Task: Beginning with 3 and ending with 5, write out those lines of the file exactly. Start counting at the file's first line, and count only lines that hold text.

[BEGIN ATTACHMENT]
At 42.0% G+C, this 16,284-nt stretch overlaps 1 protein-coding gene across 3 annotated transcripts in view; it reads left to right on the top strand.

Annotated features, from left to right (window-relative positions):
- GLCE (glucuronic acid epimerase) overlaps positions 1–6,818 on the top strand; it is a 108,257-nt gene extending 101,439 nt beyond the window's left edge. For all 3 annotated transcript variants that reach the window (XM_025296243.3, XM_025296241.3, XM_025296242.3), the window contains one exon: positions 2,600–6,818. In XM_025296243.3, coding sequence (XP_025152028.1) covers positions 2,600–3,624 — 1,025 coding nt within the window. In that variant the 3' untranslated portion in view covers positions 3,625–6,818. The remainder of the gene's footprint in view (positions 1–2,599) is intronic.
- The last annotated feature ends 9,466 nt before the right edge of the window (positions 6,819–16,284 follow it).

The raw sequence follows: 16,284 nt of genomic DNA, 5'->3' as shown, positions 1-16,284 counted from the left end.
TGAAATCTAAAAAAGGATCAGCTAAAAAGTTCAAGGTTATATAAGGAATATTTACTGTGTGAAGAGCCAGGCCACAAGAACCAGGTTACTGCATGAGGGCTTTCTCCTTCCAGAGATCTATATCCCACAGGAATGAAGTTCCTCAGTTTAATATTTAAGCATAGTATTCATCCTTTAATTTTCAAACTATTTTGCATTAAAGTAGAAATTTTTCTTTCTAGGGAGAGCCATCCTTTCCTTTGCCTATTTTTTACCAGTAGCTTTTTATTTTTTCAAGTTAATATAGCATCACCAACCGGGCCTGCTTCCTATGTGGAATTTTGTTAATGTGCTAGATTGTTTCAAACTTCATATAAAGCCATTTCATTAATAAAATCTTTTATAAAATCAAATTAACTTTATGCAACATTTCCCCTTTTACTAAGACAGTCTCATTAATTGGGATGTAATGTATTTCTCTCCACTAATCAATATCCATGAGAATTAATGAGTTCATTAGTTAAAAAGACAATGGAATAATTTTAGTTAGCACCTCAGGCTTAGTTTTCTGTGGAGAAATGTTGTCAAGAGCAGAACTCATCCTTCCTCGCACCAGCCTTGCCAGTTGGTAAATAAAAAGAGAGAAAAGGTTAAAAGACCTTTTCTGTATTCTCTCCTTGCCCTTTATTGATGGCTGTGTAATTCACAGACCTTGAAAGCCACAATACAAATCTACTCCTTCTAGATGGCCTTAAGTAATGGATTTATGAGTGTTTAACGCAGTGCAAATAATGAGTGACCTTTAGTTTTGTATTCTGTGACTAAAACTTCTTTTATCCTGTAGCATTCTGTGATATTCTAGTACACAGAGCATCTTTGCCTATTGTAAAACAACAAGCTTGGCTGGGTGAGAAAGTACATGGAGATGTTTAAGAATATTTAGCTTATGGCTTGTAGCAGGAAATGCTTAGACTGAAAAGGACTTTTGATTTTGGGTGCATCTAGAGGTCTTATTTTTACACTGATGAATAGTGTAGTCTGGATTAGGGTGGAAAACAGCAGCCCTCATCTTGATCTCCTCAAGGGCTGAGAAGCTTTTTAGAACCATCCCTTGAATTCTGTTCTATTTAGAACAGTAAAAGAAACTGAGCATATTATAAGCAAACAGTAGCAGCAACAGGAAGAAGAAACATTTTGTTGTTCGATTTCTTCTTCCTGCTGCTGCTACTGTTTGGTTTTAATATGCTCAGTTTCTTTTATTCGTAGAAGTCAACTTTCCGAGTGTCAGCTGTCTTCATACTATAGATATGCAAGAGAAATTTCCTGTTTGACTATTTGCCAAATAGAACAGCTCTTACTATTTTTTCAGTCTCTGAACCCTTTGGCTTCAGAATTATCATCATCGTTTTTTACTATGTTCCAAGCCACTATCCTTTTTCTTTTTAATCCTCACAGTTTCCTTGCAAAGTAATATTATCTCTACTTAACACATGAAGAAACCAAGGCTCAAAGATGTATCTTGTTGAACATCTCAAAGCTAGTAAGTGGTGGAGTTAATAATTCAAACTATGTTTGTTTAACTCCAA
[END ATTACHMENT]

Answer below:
- GLCE (glucuronic acid epimerase) overlaps positions 1–6,818 on the top strand; it is a 108,257-nt gene extending 101,439 nt beyond the window's left edge. For all 3 annotated transcript variants that reach the window (XM_025296243.3, XM_025296241.3, XM_025296242.3), the window contains one exon: positions 2,600–6,818. In XM_025296243.3, coding sequence (XP_025152028.1) covers positions 2,600–3,624 — 1,025 coding nt within the window. In that variant the 3' untranslated portion in view covers positions 3,625–6,818. The remainder of the gene's footprint in view (positions 1–2,599) is intronic.
- The last annotated feature ends 9,466 nt before the right edge of the window (positions 6,819–16,284 follow it).

The raw sequence follows: 16,284 nt of genomic DNA, 5'->3' as shown, positions 1-16,284 counted from the left end.